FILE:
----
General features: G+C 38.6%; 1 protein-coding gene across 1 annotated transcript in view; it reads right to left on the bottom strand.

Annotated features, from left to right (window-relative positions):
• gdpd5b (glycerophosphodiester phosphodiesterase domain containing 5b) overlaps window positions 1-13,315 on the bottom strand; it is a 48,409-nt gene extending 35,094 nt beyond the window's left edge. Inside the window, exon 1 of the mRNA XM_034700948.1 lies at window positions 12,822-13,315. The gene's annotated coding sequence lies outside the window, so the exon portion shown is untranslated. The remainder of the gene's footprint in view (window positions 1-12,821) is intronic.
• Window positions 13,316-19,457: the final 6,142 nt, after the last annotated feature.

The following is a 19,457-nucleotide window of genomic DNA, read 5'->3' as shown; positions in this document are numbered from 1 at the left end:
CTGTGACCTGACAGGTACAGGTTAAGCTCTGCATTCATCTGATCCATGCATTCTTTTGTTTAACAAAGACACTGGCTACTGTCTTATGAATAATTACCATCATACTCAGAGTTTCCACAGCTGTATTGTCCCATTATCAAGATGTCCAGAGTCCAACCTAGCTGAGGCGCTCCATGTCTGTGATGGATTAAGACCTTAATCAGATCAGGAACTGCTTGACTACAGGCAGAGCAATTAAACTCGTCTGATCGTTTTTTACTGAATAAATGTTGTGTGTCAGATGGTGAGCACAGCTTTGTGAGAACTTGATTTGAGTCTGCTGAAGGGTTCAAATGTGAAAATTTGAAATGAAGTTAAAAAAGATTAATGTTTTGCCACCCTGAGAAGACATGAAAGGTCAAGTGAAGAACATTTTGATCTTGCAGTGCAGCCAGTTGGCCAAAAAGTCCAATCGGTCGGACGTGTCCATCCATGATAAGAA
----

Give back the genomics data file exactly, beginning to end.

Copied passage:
General features: G+C 38.6%; 1 protein-coding gene across 1 annotated transcript in view; it reads right to left on the bottom strand.

Annotated features, from left to right (window-relative positions):
• gdpd5b (glycerophosphodiester phosphodiesterase domain containing 5b) overlaps window positions 1-13,315 on the bottom strand; it is a 48,409-nt gene extending 35,094 nt beyond the window's left edge. Inside the window, exon 1 of the mRNA XM_034700948.1 lies at window positions 12,822-13,315. The gene's annotated coding sequence lies outside the window, so the exon portion shown is untranslated. The remainder of the gene's footprint in view (window positions 1-12,821) is intronic.
• Window positions 13,316-19,457: the final 6,142 nt, after the last annotated feature.

The following is a 19,457-nucleotide window of genomic DNA, read 5'->3' as shown; positions in this document are numbered from 1 at the left end:
CTGTGACCTGACAGGTACAGGTTAAGCTCTGCATTCATCTGATCCATGCATTCTTTTGTTTAACAAAGACACTGGCTACTGTCTTATGAATAATTACCATCATACTCAGAGTTTCCACAGCTGTATTGTCCCATTATCAAGATGTCCAGAGTCCAACCTAGCTGAGGCGCTCCATGTCTGTGATGGATTAAGACCTTAATCAGATCAGGAACTGCTTGACTACAGGCAGAGCAATTAAACTCGTCTGATCGTTTTTTACTGAATAAATGTTGTGTGTCAGATGGTGAGCACAGCTTTGTGAGAACTTGATTTGAGTCTGCTGAAGGGTTCAAATGTGAAAATTTGAAATGAAGTTAAAAAAGATTAATGTTTTGCCACCCTGAGAAGACATGAAAGGTCAAGTGAAGAACATTTTGATCTTGCAGTGCAGCCAGTTGGCCAAAAAGTCCAATCGGTCGGACGTGTCCATCCATGATAAGAA